Is the Desktop Becoming Legacy?
Apr 07, 2010, 21:04 (7 Talkback[s])
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"A few years ago I wrote on OSNews several articles (1,2) about
workstations. After three years I had to stop, because there were
no workstations left on the market, they became legacy and were not
sold any more. Now with the rise of mobile devices with touchscreen
and wireless network connectivity virtually everywhere, the
question becomes valid, what will happen with the desktop
computers, are they still needed, or will they follow the
workstations on their way to computer museums?
"First we have to understand why the iPhone, iPad, and so on are
better suited for the avarage user than desktop systems. Why has
Microsoft's strategy of propagating the PC as the "digital hub"
mostly failed? For years, especially Microsoft (but also Linux and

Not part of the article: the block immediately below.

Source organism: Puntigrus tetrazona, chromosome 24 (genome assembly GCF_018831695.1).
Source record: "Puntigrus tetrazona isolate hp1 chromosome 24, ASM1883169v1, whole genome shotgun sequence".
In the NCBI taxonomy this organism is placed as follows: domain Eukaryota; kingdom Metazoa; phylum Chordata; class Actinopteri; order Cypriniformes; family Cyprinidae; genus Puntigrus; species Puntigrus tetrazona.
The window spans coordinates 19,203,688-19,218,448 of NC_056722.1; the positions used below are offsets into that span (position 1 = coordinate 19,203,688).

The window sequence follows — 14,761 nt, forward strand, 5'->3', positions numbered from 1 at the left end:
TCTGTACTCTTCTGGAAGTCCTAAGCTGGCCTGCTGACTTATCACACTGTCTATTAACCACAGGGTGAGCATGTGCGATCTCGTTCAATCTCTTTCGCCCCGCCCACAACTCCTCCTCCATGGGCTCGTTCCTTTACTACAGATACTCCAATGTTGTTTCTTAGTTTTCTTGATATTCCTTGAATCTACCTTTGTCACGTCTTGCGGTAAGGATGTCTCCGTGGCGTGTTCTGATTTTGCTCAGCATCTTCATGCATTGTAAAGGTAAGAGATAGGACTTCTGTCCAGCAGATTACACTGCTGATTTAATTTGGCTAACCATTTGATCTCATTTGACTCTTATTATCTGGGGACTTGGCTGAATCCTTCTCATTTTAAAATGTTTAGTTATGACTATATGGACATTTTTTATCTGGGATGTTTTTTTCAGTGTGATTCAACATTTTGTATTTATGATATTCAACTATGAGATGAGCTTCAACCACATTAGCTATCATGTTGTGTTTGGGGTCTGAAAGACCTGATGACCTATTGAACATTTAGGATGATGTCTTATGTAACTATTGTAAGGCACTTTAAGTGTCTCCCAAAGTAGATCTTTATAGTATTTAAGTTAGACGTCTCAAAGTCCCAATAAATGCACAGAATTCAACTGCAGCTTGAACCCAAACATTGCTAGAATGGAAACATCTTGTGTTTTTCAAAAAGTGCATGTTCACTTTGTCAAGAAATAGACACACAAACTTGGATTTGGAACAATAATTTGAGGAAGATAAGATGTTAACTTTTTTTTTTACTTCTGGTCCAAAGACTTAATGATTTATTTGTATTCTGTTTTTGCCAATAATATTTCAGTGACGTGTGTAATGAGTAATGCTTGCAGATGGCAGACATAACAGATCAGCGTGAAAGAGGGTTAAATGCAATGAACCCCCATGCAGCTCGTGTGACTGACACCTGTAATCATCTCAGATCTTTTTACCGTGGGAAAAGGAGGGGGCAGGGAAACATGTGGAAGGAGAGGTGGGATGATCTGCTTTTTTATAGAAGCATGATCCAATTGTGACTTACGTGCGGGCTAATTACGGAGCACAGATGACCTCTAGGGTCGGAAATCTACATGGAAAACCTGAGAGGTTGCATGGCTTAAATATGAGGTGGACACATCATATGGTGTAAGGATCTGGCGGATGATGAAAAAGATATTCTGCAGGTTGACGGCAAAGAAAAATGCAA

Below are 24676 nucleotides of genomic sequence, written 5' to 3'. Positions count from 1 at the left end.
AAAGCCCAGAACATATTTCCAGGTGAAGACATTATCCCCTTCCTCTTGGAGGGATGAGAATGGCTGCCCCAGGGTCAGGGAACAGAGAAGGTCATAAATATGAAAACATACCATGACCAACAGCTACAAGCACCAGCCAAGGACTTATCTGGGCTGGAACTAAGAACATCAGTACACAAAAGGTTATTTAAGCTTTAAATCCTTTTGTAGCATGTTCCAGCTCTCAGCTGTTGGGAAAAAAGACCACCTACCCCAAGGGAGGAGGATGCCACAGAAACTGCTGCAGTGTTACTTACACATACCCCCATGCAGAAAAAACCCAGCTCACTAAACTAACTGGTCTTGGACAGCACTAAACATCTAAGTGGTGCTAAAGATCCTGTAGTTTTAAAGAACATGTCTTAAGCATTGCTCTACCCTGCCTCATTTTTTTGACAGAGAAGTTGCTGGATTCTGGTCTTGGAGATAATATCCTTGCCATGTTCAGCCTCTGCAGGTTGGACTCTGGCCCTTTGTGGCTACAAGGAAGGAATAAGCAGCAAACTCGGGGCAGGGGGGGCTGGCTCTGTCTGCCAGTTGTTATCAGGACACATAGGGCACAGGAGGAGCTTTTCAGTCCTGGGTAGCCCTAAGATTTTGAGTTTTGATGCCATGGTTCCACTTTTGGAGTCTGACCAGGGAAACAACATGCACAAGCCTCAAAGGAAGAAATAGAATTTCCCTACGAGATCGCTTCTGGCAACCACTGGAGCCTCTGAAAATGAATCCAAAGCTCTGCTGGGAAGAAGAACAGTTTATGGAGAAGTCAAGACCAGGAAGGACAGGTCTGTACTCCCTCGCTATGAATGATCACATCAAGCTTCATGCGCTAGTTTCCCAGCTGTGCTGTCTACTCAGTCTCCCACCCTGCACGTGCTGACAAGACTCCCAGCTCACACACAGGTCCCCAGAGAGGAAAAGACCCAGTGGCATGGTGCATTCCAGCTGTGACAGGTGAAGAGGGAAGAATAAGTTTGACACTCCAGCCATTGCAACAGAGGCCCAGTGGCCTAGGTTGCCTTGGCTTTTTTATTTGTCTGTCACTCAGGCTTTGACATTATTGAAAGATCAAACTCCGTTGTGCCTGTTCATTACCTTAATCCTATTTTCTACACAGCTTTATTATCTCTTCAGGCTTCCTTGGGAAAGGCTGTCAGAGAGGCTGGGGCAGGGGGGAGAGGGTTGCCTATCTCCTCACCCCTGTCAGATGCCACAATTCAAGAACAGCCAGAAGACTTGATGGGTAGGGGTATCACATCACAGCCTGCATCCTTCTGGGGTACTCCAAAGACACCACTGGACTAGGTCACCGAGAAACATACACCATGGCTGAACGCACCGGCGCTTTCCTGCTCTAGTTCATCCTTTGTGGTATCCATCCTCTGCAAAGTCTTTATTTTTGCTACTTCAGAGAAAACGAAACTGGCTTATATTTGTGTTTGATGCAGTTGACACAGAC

Mac evangelists) told us to use a PC or a Mac for sharing media and
devices, for creating content and consuming media, for storing
selfmade videos and photos. But this strategy has two weak
"First, to be able to accomplish most of these tasks a PC must
be switched on 24/7. Only very few heavy users are really using
their PC as a server. It is expensive, a PC can be noisy, the
hardware is not really optmized to run round the clock and because
of lot of security updates there is still lot of administration
required. So the idea of having a home server is not really